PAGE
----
John Edwards Says He Fathered Child
MADELEINE BRAND, host:
From NPR News, this is ALL THINGS CONSIDERED. I'm Madeleine Brand.
MELISSA BLOCK, host:
And I'm Melissa Block.
Today the former senator and presidential candidate John Edwards admitted that he fathered a child out of wedlock. Edwards had earlier confessed to having an affair with a woman who worked on his 2008 presidential campaign but until now, he had denied paternity even after the National Enquirer printed a blurry photo of him holding the baby.
From Edwards' home state of North Carolina, NPR's Adam Hochberg reports.
ADAM HOCHBERG: Edwards' friends say he's hoping to move forward with his life after this latest in his drawn-out series of confessions. It was more than a year ago that Edwards first admitted he had a relationship with his campaign videographer, Rielle Hunter.
Originally, he confessed only to a one-time affair. Later, it became clear they were together longer. And now, in a written statement, he's finally confirmed what the tabloids have said all along, that he fathered Hunter's now almost 2-year-old daughter.
Edwards' attorney, Wade Smith, says the ex-senator has been wrestling with making the announcement for months, but Smith describes the situation as complex.
Mr.�WADE SMITH (Attorney): There are a lot of people involved. It isn't just John. I mean, he can't just bodaciously make this announcement. He has to think about, how do other people feel? And whereas you could certainly accuse John of just thinking about himself at times in the past, in this instance, he thought about other people.
HOCHBERG: In his statement, Edwards said he hopes his daughter Frances Quinn Hunter will forgive him for his initial denial that he's her father. He apologized to those he's disappointed and hurt. And Smith, who's been Edwards' friend and mentor for decades, described him as lonely and sad.
Mr.�SMITH: He is absolutely as sorry about the whole last year and a half or two years as he can be. It's a train wreck. And so it hasn't been easy for him. It's been very hard for him. And he suffered a lot.
HOCHBERG: Edwards himself has been keeping a low profile. A spokeswoman said he's not granting interviews. Smith says Edwards is headed to Haiti to take part in relief efforts.
Last month, the former senator was in El Salvador, working with a Christian group called Homes from the Heart. And in a video on the group's Web site, he said he's dedicating himself to charity work.
Former Senator JOHN EDWARDS (Democrat, South Carolina): I am not here about politics. I am no longer a politician running for any office. I'm here, hopefully to join with you, in this cause that is the cause of my life - is to help all those who are suffering.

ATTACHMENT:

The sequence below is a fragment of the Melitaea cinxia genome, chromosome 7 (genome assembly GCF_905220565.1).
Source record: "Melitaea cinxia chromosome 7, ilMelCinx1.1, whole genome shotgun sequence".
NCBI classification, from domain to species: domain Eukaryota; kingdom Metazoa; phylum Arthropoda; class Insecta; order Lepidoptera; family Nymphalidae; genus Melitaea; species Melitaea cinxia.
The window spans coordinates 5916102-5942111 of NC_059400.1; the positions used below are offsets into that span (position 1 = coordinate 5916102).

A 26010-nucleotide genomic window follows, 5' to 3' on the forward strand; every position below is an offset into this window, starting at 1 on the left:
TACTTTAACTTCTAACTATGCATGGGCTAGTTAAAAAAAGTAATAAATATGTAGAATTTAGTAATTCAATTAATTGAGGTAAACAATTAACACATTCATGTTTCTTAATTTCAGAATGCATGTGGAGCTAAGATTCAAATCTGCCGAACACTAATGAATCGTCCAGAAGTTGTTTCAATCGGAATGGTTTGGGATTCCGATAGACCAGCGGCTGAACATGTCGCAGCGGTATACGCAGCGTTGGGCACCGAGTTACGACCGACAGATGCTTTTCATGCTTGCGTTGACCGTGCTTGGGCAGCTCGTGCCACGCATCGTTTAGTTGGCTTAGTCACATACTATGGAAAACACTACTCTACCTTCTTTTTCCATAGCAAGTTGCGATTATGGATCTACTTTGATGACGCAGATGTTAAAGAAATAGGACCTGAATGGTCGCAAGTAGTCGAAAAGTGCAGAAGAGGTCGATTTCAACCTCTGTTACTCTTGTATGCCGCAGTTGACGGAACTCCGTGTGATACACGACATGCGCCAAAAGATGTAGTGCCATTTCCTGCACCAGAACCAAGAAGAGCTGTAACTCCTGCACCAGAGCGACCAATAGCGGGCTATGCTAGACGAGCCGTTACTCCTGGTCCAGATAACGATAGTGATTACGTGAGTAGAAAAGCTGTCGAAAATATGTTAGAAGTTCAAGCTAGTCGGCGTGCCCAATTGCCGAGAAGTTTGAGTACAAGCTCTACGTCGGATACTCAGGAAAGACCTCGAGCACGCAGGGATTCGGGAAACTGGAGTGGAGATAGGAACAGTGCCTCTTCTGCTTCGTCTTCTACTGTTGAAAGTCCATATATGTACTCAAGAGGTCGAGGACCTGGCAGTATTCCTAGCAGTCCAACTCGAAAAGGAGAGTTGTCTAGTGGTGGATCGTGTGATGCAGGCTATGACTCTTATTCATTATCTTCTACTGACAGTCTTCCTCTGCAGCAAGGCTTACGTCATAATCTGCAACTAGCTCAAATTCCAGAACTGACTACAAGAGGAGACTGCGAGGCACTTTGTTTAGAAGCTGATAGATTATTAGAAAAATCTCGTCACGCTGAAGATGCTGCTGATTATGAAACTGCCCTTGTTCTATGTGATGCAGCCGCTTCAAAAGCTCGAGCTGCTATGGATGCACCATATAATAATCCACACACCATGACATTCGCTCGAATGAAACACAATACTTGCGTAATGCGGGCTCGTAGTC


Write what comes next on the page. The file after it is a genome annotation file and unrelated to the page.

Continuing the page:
(Soundbite of applause)
HOCHBERG: But moving on from his personal scandal will be a challenge. Edwards' family situation is unstable, to put it mildly. His wife, Elizabeth, continues to battle terminal cancer. Their marital struggles were detailed in a recent, political tell-all book.
Meanwhile, another book is due soon by Andrew Young, a campaign aide who initially claimed he was the father of Rielle Hunter's baby, a claim he says Edwards pressured him to make. In the book, Young alleges Edwards asked him to fake a paternity test.
As Edwards' reputation has unraveled, some of his longtime associates have become almost numb to the revelations. And Edwards' former political consultant, Gary Pearce, says people who once were close to the ex-senator now are repulsed by his behavior.
Mr.�GARY PEARCE (Political Consultant): They feel betrayed. They feel like they put a lot of trust in him, and it's beyond disappointment. It is a real sense of betrayal and anger. And also, I think a lot of people feel now like they just sort of wish they could take a shower and make this thing go away.
HOCHBERG: In an interview with the Associated Press, Elizabeth Edwards said the whole family is relieved that her husband made the announcement. She said she doesn't know what's next for her and John, and refused to address media reports that they've separated. Harrison Hickman, who was Edwards' campaign pollster, says he spoke with Elizabeth earlier this week.
Mr.�HARRISON HICKMAN (Pollster): She certainly was supportive of this announcement being made, and would like to get on with her life without worrying about every time you open the door, there being a camera stuck in your face.
HOCHBERG: On top of all of his personal turmoil, Edwards also remains the subject of a criminal investigation. A federal grand jury is examining a series of payments his political supporters allegedly funneled to Rielle Hunter during the campaign to help keep her quiet about the affair. Wade Smith, Edwards' attorney, refused to comment on the case, but Hickman says Edwards seems to have little concern that the scandal will result in criminal charges.
Adam Hochberg, NPR News, Chapel Hill, North Carolina.
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